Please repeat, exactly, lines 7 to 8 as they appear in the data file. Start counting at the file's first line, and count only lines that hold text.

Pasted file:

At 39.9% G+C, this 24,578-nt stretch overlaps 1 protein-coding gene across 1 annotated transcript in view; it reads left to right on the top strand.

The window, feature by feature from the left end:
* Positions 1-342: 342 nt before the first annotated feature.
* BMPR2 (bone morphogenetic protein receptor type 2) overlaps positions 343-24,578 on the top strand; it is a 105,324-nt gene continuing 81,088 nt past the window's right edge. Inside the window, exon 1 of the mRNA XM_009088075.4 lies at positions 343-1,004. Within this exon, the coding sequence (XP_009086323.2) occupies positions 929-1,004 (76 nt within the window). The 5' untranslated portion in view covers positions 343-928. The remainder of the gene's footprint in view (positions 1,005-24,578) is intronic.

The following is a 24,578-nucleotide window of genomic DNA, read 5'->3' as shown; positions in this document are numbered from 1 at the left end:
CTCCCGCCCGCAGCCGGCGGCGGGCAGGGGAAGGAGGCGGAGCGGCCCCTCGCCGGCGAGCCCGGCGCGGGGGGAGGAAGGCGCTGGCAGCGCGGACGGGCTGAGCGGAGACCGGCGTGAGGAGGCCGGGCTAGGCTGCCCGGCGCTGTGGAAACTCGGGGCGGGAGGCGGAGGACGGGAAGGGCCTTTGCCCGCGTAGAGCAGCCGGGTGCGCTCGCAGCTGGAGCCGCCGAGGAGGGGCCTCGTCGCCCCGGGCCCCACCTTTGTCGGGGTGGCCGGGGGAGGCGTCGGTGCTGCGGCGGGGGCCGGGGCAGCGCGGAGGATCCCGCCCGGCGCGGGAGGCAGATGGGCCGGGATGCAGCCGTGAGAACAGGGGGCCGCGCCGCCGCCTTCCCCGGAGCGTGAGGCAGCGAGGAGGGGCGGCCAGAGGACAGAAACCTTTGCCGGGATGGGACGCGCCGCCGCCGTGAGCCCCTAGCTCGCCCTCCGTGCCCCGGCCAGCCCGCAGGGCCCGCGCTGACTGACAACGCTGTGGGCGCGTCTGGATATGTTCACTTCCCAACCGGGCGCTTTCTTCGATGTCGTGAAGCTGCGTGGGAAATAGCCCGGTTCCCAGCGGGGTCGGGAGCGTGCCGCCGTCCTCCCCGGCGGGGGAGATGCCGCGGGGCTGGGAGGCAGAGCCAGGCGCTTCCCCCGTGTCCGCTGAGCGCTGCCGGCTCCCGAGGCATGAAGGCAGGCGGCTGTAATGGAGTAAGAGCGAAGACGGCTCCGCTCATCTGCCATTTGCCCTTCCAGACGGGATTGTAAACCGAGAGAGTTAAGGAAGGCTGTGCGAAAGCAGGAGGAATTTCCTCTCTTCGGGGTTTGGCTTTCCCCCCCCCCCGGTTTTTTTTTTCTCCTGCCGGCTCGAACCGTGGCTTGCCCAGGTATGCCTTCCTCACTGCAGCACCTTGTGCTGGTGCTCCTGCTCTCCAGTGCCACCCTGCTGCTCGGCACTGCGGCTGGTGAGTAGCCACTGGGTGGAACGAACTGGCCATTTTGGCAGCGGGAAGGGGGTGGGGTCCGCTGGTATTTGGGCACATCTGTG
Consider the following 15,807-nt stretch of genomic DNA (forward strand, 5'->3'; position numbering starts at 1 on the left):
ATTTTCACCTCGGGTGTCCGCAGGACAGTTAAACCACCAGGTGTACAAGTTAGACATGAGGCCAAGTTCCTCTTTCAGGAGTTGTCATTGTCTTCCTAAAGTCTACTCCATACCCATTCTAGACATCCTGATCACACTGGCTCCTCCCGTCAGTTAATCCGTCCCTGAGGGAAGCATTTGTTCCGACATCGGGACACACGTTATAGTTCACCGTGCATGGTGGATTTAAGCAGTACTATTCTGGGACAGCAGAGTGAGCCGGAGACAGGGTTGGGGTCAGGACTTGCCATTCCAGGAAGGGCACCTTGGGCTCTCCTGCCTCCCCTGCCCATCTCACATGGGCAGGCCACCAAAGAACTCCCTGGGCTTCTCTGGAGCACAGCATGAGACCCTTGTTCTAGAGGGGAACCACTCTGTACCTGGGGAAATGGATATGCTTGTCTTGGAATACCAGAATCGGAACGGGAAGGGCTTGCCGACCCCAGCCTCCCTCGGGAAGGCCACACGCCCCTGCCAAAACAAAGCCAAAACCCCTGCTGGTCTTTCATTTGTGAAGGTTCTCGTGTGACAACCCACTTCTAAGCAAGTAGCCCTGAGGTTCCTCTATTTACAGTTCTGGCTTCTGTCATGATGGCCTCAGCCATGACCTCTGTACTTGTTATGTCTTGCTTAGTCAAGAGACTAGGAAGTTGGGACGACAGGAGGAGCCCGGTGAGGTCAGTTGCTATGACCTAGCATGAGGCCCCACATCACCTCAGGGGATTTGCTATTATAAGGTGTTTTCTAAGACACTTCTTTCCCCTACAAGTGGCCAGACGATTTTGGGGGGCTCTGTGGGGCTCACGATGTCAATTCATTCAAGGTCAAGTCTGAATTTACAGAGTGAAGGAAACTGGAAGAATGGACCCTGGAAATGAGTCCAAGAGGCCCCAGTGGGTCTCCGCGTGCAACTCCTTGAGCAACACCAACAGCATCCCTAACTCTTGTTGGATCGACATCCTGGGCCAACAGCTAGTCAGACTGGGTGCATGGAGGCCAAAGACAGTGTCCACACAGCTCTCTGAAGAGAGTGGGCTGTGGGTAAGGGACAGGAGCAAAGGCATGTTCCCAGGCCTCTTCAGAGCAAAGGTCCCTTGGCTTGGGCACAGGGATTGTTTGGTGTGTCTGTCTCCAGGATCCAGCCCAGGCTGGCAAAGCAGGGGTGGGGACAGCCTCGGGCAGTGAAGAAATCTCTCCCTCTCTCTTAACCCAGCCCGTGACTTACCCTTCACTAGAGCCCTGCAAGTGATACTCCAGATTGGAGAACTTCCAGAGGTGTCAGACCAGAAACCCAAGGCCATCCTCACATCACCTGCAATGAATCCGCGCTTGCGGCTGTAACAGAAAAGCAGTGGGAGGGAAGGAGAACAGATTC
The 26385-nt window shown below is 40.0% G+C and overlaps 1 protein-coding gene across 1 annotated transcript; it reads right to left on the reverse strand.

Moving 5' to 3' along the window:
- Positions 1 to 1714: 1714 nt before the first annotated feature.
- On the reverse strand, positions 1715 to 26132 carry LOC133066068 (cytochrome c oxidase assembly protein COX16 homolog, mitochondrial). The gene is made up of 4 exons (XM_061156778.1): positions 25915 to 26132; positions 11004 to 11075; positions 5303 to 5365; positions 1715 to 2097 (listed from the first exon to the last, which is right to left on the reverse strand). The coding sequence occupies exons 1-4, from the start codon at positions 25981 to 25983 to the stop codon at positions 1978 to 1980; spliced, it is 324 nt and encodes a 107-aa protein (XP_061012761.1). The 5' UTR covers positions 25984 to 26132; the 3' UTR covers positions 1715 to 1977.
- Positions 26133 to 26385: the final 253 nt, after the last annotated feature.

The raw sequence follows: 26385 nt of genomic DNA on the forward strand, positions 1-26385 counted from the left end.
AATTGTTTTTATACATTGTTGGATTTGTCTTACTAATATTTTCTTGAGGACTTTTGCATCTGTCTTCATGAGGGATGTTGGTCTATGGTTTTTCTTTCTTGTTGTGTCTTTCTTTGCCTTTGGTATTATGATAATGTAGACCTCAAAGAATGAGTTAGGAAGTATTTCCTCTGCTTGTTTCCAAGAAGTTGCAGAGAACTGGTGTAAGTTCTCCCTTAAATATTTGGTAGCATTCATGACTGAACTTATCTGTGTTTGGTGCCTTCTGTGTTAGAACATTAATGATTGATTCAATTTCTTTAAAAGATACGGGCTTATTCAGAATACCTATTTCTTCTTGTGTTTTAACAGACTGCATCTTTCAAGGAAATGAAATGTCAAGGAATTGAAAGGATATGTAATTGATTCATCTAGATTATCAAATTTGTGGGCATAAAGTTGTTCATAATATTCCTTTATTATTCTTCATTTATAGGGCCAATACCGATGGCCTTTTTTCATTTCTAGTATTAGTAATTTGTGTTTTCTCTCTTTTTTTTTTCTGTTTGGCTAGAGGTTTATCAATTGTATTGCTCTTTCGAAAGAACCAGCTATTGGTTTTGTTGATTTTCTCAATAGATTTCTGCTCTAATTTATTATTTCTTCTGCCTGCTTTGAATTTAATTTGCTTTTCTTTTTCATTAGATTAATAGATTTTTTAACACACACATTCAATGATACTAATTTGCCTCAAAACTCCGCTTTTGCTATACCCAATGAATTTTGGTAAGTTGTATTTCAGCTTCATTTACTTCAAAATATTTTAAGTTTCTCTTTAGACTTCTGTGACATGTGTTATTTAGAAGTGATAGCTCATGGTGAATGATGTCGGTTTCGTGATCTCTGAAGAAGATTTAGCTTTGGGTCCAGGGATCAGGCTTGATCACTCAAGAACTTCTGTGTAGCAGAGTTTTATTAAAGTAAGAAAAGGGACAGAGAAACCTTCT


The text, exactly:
Consider the following 15,807-nt stretch of genomic DNA (forward strand, 5'->3'; position numbering starts at 1 on the left):
ATTTTCACCTCGGGTGTCCGCAGGACAGTTAAACCACCAGGTGTACAAGTTAGACATGAGGCCAAGTTCCTCTTTCAGGAGTTGTCATTGTCTTCCTAAAGTCTACTCCATACCCATTCTAGACATCCTGATCACACTGGCTCCTCCCGTCAGTTAATCCGTCCCTGAGGGAAGCATTTGTTCCGACATCGGGACACACGTTATAGTTCACCGTGCATGGTGGATTTAAGCAGTACTATTCTGGGACAGCAGAGTGAGCCGGAGACAGGGTTGGGGTCAGGACTTGCCATTCCAGGAAGGGCACCTTGGGCTCTCCTGCCTCCCCTGCCCATCTCACATGGGCAGGCCACCAAAGAACTCCCTGGGCTTCTCTGGAGCACAGCATGAGACCCTTGTTCTAGAGGGGAACCACTCTGTACCTGGGGAAATGGATATGCTTGTCTTGGAATACCAGAATCGGAACGGGAAGGGCTTGCCGACCCCAGCCTCCCTCGGGAAGGCCACACGCCCCTGCCAAAACAAAGCCAAAACCCCTGCTGGTCTTTCATTTGTGAAGGTTCTCGTGTGACAACCCACTTCTAAGCAAGTAGCCCTGAGGTTCCTCTATTTACAGTTCTGGCTTCTGTCATGATGGCCTCAGCCATGACCTCTGTACTTGTTATGTCTTGCTTAGTCAAGAGACTAGGAAGTTGGGACGACAGGAGGAGCCCGGTGAGGTCAGTTGCTATGACCTAGCATGAGGCCCCACATCACCTCAGGGGATTTGCTATTATAAGGTGTTTTCTAAGACACTTCTTTCCCCTACAAGTGGCCAGACGATTTTGGGGGGCTCTGTGGGGCTCACGATGTCAATTCATTCAAGGTCAAGTCTGAATTTACAGAGTGAAGGAAACTGGAAGAATGGACCCTGGAAATGAGTCCAAGAGGCCCCAGTGGGTCTCCGCGTGCAACTCCTTGAGCAACACCAACAGCATCCCTAACTCTTGTTGGATCGACATCCTGGGCCAACAGCTAGTCAGACTGGGTGCATGGAGGCCAAAGACAGTGTCCACACAGCTCTCTGAAGAGAGTGGGCTGTGGGTAAGGGACAGGAGCAAAGGCATGTTCCCAGGCCTCTTCAGAGCAAAGGTCCCTTGGCTTGGGCACAGGGATTGTTTGGTGTGTCTGTCTCCAGGATCCAGCCCAGGCTGGCAAAGCAGGGGTGGGGACAGCCTCGGGCAGTGAAGAAATCTCTCCCTCTCTCTTAACCCAGCCCGTGACTTACCCTTCACTAGAGCCCTGCAAGTGATACTCCAGATTGGAGAACTTCCAGAGGTGTCAGACCAGAAACCCAAGGCCATCCTCACATCACCTGCAATGAATCCGCGCTTGCGGCTGTAACAGAAAAGCAGTGGGAGGGAAGGAGAACAGATTC